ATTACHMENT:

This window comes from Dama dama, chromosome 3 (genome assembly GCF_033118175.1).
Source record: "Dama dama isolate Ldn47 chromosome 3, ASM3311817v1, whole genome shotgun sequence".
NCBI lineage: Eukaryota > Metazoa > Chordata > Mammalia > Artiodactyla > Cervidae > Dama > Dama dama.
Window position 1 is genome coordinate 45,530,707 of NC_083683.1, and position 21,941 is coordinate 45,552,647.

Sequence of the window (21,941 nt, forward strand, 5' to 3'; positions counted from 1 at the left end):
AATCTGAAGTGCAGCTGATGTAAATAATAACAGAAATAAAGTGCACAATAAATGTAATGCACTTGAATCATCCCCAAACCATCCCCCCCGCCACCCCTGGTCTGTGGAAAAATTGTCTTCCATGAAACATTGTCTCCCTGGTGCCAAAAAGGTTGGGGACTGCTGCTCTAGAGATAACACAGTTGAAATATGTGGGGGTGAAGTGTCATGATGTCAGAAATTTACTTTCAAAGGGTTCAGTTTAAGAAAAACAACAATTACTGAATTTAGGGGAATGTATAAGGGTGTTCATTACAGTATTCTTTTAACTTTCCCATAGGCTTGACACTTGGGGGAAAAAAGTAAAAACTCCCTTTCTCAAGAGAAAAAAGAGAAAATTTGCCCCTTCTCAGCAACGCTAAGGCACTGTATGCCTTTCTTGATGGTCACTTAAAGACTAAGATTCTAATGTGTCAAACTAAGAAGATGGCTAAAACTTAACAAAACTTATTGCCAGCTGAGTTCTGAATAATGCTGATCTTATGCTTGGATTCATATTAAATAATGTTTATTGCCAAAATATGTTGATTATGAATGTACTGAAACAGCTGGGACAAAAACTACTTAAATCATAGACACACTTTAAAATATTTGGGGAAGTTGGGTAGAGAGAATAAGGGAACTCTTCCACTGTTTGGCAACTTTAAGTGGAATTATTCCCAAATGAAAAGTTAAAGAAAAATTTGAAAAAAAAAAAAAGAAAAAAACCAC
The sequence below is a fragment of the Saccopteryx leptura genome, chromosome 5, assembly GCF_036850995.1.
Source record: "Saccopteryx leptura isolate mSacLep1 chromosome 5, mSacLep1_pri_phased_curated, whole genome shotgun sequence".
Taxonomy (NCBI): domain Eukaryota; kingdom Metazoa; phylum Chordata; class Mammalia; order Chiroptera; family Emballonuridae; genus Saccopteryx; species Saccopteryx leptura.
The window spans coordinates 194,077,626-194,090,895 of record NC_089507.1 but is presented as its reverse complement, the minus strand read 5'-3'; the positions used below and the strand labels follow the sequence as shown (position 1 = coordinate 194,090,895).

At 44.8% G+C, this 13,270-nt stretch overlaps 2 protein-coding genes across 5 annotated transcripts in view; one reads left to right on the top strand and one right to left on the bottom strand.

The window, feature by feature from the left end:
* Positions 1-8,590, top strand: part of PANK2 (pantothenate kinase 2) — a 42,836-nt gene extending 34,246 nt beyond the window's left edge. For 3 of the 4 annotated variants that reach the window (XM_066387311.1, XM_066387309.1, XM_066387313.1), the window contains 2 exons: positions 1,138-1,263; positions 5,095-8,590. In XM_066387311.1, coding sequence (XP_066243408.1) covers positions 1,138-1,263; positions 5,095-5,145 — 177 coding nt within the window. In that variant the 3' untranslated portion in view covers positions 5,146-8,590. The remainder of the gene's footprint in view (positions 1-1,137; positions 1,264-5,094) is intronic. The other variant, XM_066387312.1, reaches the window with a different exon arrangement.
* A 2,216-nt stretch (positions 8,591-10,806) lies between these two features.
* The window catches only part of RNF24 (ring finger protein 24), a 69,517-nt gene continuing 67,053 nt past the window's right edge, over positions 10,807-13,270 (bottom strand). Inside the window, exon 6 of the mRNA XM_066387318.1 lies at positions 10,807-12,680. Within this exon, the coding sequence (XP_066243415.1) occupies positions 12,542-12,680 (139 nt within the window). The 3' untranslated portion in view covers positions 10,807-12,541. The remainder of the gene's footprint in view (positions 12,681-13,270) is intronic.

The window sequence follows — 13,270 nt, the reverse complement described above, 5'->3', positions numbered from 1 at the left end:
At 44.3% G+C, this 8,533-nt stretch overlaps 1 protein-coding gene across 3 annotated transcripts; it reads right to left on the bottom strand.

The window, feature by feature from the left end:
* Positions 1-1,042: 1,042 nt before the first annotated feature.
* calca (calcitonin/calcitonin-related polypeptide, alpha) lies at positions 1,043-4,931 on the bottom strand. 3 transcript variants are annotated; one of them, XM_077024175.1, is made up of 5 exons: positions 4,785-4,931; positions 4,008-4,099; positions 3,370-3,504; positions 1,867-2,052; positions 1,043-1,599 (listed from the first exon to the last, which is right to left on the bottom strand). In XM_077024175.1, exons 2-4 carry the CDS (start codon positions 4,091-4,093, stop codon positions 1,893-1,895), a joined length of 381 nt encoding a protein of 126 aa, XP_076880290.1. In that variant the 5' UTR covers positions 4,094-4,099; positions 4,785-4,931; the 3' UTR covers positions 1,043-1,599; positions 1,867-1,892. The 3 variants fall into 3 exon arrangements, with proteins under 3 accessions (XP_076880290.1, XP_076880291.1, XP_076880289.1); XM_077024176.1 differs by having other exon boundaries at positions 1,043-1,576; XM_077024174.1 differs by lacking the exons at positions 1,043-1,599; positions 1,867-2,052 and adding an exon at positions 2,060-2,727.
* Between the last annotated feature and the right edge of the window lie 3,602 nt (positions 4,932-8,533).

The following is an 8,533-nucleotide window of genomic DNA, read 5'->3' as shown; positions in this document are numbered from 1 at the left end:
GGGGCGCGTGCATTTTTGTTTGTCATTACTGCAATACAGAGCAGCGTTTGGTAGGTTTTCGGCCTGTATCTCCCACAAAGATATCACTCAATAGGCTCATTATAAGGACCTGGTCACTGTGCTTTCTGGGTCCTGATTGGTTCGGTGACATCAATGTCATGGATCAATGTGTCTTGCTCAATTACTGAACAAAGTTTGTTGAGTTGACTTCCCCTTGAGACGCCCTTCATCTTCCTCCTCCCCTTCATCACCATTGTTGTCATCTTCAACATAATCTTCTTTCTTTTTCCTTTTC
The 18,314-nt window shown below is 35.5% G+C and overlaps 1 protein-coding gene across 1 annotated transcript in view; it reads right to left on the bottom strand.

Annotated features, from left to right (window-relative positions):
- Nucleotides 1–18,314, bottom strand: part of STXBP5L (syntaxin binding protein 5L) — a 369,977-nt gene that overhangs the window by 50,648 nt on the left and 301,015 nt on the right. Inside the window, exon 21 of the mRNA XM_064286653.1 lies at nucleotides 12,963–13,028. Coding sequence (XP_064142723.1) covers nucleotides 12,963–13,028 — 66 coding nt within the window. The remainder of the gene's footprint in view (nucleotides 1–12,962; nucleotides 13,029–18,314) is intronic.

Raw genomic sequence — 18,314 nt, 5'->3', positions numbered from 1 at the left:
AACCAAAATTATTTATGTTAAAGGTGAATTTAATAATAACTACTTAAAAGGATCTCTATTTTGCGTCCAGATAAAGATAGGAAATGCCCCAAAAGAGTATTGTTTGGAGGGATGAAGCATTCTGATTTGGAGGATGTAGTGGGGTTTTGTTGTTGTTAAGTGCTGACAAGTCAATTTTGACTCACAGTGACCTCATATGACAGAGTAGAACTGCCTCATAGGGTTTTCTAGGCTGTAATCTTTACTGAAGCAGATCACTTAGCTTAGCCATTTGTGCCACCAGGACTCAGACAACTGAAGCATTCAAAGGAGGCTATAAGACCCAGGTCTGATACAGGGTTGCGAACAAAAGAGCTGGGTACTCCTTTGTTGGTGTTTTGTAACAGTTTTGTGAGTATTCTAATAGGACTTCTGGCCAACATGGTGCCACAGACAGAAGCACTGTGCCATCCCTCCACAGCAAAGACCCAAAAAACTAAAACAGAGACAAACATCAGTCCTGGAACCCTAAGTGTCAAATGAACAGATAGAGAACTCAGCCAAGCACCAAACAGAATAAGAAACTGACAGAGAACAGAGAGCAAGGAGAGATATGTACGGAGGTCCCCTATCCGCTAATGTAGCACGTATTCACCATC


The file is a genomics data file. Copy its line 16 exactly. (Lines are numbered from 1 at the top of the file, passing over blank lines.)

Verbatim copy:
The window sequence follows — 13,270 nt, the reverse complement described above, 5'->3', positions numbered from 1 at the left end: